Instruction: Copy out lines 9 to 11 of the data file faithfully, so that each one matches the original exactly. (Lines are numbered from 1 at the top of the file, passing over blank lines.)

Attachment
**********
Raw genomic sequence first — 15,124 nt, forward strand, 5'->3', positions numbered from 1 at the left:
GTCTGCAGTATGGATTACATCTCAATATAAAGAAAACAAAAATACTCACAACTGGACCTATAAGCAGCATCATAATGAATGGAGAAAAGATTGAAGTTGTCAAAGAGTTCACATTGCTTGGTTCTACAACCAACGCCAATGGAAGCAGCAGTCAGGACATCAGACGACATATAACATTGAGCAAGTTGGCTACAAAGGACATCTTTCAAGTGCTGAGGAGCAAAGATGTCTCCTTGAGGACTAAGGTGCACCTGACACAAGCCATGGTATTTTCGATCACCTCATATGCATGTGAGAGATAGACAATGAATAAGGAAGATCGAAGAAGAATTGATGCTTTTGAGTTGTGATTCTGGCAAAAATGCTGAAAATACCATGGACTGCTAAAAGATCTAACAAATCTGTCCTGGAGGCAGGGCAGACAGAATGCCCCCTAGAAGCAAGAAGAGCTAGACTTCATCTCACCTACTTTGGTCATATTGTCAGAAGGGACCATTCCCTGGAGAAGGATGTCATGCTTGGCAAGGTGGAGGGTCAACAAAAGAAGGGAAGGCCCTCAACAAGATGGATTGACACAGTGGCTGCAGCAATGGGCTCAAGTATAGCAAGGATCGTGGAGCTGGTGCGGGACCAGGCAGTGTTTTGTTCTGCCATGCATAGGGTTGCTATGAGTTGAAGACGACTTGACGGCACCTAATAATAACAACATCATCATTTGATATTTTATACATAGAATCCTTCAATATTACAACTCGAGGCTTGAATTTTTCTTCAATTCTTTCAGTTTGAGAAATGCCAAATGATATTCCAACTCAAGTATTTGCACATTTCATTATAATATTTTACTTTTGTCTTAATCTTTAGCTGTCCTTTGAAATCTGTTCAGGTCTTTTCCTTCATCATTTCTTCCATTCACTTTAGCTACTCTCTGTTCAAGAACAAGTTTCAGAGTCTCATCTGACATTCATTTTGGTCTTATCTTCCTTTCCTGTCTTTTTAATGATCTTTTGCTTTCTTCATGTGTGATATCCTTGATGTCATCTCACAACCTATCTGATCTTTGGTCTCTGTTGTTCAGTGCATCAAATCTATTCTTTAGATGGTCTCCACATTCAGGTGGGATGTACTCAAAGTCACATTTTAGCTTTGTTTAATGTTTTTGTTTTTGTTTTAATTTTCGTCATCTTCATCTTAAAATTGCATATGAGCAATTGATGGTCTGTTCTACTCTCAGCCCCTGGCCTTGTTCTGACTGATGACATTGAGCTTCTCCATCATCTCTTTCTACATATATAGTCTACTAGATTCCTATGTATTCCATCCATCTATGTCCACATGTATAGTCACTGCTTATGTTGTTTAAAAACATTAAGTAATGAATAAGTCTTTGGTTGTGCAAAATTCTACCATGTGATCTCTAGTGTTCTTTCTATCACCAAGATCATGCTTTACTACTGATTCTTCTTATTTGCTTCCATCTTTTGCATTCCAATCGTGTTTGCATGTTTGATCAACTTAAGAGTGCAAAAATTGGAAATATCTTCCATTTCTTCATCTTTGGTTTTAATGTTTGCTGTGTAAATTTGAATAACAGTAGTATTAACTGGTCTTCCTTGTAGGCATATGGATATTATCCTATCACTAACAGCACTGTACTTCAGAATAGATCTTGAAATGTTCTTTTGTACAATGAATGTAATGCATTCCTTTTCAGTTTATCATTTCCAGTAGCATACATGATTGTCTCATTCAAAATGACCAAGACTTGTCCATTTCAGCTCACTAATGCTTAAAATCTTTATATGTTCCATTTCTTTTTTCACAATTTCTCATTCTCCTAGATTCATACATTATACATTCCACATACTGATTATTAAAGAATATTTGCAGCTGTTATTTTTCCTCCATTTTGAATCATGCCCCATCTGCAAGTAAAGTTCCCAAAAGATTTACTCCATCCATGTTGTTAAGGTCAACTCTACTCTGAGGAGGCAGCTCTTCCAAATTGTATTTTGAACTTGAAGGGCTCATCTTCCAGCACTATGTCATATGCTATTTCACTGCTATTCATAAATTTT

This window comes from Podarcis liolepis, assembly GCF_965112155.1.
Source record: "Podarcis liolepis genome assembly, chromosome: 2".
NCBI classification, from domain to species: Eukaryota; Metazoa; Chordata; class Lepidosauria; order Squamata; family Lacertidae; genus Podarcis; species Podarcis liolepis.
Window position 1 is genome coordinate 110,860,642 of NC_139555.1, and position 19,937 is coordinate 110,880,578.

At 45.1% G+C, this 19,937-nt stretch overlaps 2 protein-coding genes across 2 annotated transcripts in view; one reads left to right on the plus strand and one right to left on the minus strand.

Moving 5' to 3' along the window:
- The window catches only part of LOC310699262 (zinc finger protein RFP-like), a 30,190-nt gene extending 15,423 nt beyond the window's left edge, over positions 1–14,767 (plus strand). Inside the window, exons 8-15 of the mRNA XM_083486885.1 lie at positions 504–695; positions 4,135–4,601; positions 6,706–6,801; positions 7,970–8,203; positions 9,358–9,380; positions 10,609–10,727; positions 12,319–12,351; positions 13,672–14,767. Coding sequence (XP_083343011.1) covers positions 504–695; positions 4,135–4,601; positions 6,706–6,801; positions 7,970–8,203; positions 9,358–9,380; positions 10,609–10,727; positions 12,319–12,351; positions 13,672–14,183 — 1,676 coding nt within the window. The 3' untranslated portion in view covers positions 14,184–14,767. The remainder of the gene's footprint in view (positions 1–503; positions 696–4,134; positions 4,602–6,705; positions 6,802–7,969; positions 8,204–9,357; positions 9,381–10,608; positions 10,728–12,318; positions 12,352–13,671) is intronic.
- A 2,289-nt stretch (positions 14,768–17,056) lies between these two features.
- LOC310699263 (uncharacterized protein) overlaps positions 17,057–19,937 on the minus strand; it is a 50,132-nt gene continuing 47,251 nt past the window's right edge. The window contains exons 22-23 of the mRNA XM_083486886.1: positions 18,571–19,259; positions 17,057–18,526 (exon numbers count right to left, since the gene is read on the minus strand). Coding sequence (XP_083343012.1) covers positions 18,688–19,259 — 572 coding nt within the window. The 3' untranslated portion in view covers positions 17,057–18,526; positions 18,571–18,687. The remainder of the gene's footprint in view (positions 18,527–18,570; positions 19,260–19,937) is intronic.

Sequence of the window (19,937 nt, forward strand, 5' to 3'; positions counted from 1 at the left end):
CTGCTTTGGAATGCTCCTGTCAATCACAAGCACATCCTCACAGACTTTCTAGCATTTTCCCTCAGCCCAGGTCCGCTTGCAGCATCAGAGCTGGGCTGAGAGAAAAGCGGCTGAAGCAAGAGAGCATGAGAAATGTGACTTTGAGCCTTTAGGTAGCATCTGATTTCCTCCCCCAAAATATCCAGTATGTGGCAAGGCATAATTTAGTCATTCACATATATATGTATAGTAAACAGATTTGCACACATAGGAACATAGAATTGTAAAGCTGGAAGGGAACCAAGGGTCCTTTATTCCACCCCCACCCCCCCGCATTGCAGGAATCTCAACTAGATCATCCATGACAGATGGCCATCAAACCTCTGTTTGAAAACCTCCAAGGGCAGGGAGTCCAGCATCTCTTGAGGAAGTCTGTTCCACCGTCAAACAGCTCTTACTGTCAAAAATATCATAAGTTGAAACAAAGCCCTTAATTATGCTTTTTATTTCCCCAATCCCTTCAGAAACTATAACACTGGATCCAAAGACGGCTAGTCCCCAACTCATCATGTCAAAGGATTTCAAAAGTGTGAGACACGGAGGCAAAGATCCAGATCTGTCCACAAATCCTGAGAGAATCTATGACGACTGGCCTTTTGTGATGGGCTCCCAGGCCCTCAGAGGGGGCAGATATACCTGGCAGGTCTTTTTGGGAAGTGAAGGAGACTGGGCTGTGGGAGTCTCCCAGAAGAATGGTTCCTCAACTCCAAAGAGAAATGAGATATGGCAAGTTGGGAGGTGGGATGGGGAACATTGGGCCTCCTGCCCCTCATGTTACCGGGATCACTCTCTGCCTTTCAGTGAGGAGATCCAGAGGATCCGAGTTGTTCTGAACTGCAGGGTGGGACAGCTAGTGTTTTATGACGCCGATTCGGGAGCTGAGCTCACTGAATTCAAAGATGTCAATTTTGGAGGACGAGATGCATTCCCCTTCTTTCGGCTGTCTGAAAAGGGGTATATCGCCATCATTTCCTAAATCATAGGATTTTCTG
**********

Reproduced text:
- The window catches only part of LOC310699262 (zinc finger protein RFP-like), a 30,190-nt gene extending 15,423 nt beyond the window's left edge, over positions 1–14,767 (plus strand). Inside the window, exons 8-15 of the mRNA XM_083486885.1 lie at positions 504–695; positions 4,135–4,601; positions 6,706–6,801; positions 7,970–8,203; positions 9,358–9,380; positions 10,609–10,727; positions 12,319–12,351; positions 13,672–14,767. Coding sequence (XP_083343011.1) covers positions 504–695; positions 4,135–4,601; positions 6,706–6,801; positions 7,970–8,203; positions 9,358–9,380; positions 10,609–10,727; positions 12,319–12,351; positions 13,672–14,183 — 1,676 coding nt within the window. The 3' untranslated portion in view covers positions 14,184–14,767. The remainder of the gene's footprint in view (positions 1–503; positions 696–4,134; positions 4,602–6,705; positions 6,802–7,969; positions 8,204–9,357; positions 9,381–10,608; positions 10,728–12,318; positions 12,352–13,671) is intronic.
- A 2,289-nt stretch (positions 14,768–17,056) lies between these two features.
- LOC310699263 (uncharacterized protein) overlaps positions 17,057–19,937 on the minus strand; it is a 50,132-nt gene continuing 47,251 nt past the window's right edge. The window contains exons 22-23 of the mRNA XM_083486886.1: positions 18,571–19,259; positions 17,057–18,526 (exon numbers count right to left, since the gene is read on the minus strand). Coding sequence (XP_083343012.1) covers positions 18,688–19,259 — 572 coding nt within the window. The 3' untranslated portion in view covers positions 17,057–18,526; positions 18,571–18,687. The remainder of the gene's footprint in view (positions 18,527–18,570; positions 19,260–19,937) is intronic.